Review: Norse Mythology by Neil Gaiman

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Title: Norse Mythology
Author: Neil Gaiman
Publication Date: February 7, 2017
Genre: Short Story, Fantasy
My Rating: 4/5 stars

Neil Gaiman has long been inspired by ancient mythology in creating the fantastical realms of his fiction. Now he turns his attention back to the source, presenting a bravura rendition of the great northern tales. In Norse Mythology, Gaiman fashions primeval stories into a novelistic arc that begins with the genesis of the legendary nine worlds; delves into the exploits of the deities, dwarves, and giants; and culminates in Ragnarok, the twilight of the gods and the rebirth of a new time and people.

Gaiman stays true to the myths while vividly reincarnating Odin, the highest of the high, wise, daring, and cunning; Thor, Odin’s son, incredibly strong yet not the wisest of gods; and Loki, the son of giants, a trickster and unsurpassable manipulator. From Gaiman’s deft and witty prose emerges the gods with their fiercely competitive natures, their susceptibility to being duped and to dupe others, and their tendency to let passion ignite their actions, making these long-ago myths breathe pungent life again. (Goodreads)

Review

I picked this book up immediately after I saw Thor: Ragnarok because I left the theater in the mood for everything and anything related to Norse mythology. Norse Mythology was not what I expected at all. I expected a narrative and plot, but this was a collection of short stories that I really ended up enjoying. Some of the stories were interesting and some weren’t. Very similar to the movies, Loki was the most intriguing and complex character in this world. He was witty, clever, and cunning. The stories with Thor as the main character didn’t stand out quite as much as the ones that involved lesser known Norse gods.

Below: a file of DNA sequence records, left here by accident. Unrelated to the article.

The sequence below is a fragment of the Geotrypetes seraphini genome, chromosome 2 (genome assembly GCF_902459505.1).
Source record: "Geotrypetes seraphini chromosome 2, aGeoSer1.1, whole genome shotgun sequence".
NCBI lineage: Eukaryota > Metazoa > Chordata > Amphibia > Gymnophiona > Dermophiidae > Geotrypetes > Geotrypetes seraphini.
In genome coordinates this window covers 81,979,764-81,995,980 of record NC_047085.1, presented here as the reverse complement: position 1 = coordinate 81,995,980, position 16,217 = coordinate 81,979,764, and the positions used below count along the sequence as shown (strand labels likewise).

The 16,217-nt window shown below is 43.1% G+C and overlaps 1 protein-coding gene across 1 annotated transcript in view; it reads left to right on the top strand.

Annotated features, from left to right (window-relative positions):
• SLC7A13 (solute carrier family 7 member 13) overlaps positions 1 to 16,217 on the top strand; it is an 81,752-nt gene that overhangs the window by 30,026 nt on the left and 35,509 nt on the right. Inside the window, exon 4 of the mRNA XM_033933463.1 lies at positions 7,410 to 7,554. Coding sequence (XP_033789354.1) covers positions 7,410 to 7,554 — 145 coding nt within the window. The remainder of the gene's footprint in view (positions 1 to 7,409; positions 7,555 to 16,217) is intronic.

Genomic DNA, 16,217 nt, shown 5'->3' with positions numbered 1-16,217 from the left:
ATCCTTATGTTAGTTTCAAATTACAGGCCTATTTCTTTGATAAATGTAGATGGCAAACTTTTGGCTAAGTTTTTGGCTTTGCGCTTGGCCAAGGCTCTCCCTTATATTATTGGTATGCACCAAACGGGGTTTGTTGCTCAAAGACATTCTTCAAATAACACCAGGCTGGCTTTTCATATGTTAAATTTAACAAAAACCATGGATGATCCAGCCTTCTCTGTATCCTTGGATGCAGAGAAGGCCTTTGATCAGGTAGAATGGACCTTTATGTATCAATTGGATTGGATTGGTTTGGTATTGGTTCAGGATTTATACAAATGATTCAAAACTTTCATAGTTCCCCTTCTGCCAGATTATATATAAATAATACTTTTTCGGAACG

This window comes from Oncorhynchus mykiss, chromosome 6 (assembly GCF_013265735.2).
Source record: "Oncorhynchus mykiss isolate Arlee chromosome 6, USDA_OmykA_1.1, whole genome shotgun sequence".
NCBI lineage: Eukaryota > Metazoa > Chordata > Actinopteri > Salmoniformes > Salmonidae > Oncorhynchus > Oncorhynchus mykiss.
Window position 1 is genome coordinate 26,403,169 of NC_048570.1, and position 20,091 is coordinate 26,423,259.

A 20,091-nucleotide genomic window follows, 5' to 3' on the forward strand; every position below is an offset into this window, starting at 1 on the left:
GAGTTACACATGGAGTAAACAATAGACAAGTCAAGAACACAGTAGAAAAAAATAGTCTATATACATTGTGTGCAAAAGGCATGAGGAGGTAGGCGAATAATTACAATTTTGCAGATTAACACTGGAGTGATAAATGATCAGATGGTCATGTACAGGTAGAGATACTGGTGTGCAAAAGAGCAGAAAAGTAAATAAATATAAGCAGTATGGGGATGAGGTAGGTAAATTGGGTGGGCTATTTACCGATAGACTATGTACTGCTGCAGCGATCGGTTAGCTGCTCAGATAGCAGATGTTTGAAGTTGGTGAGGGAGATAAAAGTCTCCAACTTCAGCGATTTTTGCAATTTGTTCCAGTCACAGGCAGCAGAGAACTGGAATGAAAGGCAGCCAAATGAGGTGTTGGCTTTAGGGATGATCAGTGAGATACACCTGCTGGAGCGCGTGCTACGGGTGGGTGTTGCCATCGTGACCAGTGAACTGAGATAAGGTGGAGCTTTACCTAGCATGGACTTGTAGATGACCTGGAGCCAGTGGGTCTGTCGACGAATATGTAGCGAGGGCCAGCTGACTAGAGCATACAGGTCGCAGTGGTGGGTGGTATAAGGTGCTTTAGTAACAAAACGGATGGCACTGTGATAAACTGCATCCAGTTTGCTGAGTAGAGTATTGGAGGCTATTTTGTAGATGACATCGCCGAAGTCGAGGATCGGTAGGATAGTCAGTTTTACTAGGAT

Some of my favorite myths in this book were: The Treasures of The Gods, The Children of Loki, Freya’s Unusual Wedding, Thor’s Journey to the Land of the Giants, and the Death of Balder. I liked that Gaiman introduced the major players in Norse myth and provided background on Thor and Odin. Prior to reading this book, I didn’t have much interest in Odin’s background; however, this book made me want more. I am not familiar with original Norse mythology, but I loved that even though Freya operated in a patriarchal and misogynist world, she had agency and was empowering. I don’t know how much of that was Neil Gaiman or how much of that was part of the original myths. Either way, I loved it.

I loved that a glossary was included the back because there were so many characters, places, and names that I was unfamiliar with. Overall, I enjoyed Norse Mythology tremendously and would like to see a narrative format about Freya and the other lesser-known gods of Asgard.


Have you read Norse Mythology? If so, what are you thoughts? Let me know in the comments.

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